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How to create a NativeScript plugin that uses native iOS & Android views (Part 2 - more native platform APIs) - Shimmer!

December 5, 2021 — by Nathan Walker and Osei Fortune

This is Part 2 in a series about creating NativeScript plugins that use native iOS & Android views. It builds upon what was learned in Part 1:

We're going to explore more fun aspects of NativeScript covering how easy it is to work directly with native platform APIs "as-is" (Swift, Objective C, Kotlin and Java) in addition to the added convenience of also writing native platform APIs directly in TypeScript/JavaScript - a true best of all worlds approach. We'll even provide some performance metric breakdowns to understand whether one approach vs. another really matters.

In particular we're going to create a Shimmer plugin which can be used to broadly improve user experiences with various ghost placeholder layouts to display while content is loading.


Table of Contents

Native platform APIs - best of all worlds

We discussed in Part 1 (Section titled: Use a third party or code directly?) that including third party code can sometimes be the hardest decision we make as developers. For this plugin, we are going to avoid relying on any third party and code it ourselves so the only reliance we'll have is on the platform itself (not another third party open source author).

This is where NativeScript can often become the most versatile tool in your developer toolbox. You could write a Shimmer effect in Swift, Objective C, Java, Kotlin, as a platform view extension, provide as a CocoaPod or gradle include, or most astonishingly in TypeScript or plain ole' JavaScript as well.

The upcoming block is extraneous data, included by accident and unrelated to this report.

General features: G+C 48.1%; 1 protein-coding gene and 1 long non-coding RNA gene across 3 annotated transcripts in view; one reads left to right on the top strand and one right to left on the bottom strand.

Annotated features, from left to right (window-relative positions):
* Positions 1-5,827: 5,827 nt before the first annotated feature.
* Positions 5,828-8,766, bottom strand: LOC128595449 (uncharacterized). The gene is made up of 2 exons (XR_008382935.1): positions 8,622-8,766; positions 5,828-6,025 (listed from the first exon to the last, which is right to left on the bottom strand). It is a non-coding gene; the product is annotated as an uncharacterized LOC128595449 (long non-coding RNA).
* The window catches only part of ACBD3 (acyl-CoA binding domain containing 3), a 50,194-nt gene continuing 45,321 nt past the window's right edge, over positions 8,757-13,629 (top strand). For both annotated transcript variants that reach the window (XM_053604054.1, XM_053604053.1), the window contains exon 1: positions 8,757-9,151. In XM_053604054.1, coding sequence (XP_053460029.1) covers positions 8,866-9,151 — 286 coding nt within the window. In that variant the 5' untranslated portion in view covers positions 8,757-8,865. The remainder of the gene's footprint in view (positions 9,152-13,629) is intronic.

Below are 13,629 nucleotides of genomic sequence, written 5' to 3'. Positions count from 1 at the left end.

For kicks and giggles, let's write the effect using a few of these different approaches for iOS and Android to demonstrate NativeScript's sheer versatility in practice. In doing so, we'll have a chance to even run some performance metrics to see if one way vs. another matters or is it just purely a matter of taste.

Add shimmer package to our workspace

In Part 1, we created a new plugin workspace, nstudio/nativescript-ui-kit, for ease of managing and maintaining plugins via the official plugin-seed which also contains tooling for easily adding more packages.

npm run add

? What should the new package be named?

? Should it use the npm scope of the workspace?

"@nstudio/nativescript-shimmer" created and added to all demo apps.
Ready to develop!

This created a packages/nativescript-shimmer folder containing all the basics of a custom NativeScript plugin you need. It also annotated all the demo apps in the workspace to use it so trying it out is quick and efficient.

Onward we go 🚀

iOS Fun

Option A: write it with Swift

Given most Shimmer effect code samples you may find publicly available, like this one, are likely already written in Objective C or Swift this might be the fastest/easiest way to get something up and running. You can include .swift files directly in your plugin and use it right away. For example, create a .swift file in platforms/ios/src:

  • platforms/ios/src/Shimmer.swift
extension UIView {

  @objc func startShimmering(
    speed: Float = 1.4,
    repeatCount: Float = MAXFLOAT
  ) {
    // see:

  @objc func stopShimmering() {
    // see:

The @objc modifiers, an iOS platform API feature, allow the Swift APIs to be picked up by NativeScript metadata.

This is particularly neat because including a UIView extension like this will give all iOS views (like UILabel, UIButton, etc. - anything that derives from UIView) these new native platform APIs. Which means NativeScript's Label, Button, StackLayout, GridLayout, etc. now have this new ability right away, for example:

<Label text="Shimmer Me" loaded="{{ loaded }}"/>

export function loaded(args) {
  const label = <Label>args.object;
  // start shimmer effect!
  label.ios.startShimmeringWithSpeedRepeatCount(1.4, Number.MAX_VALUE);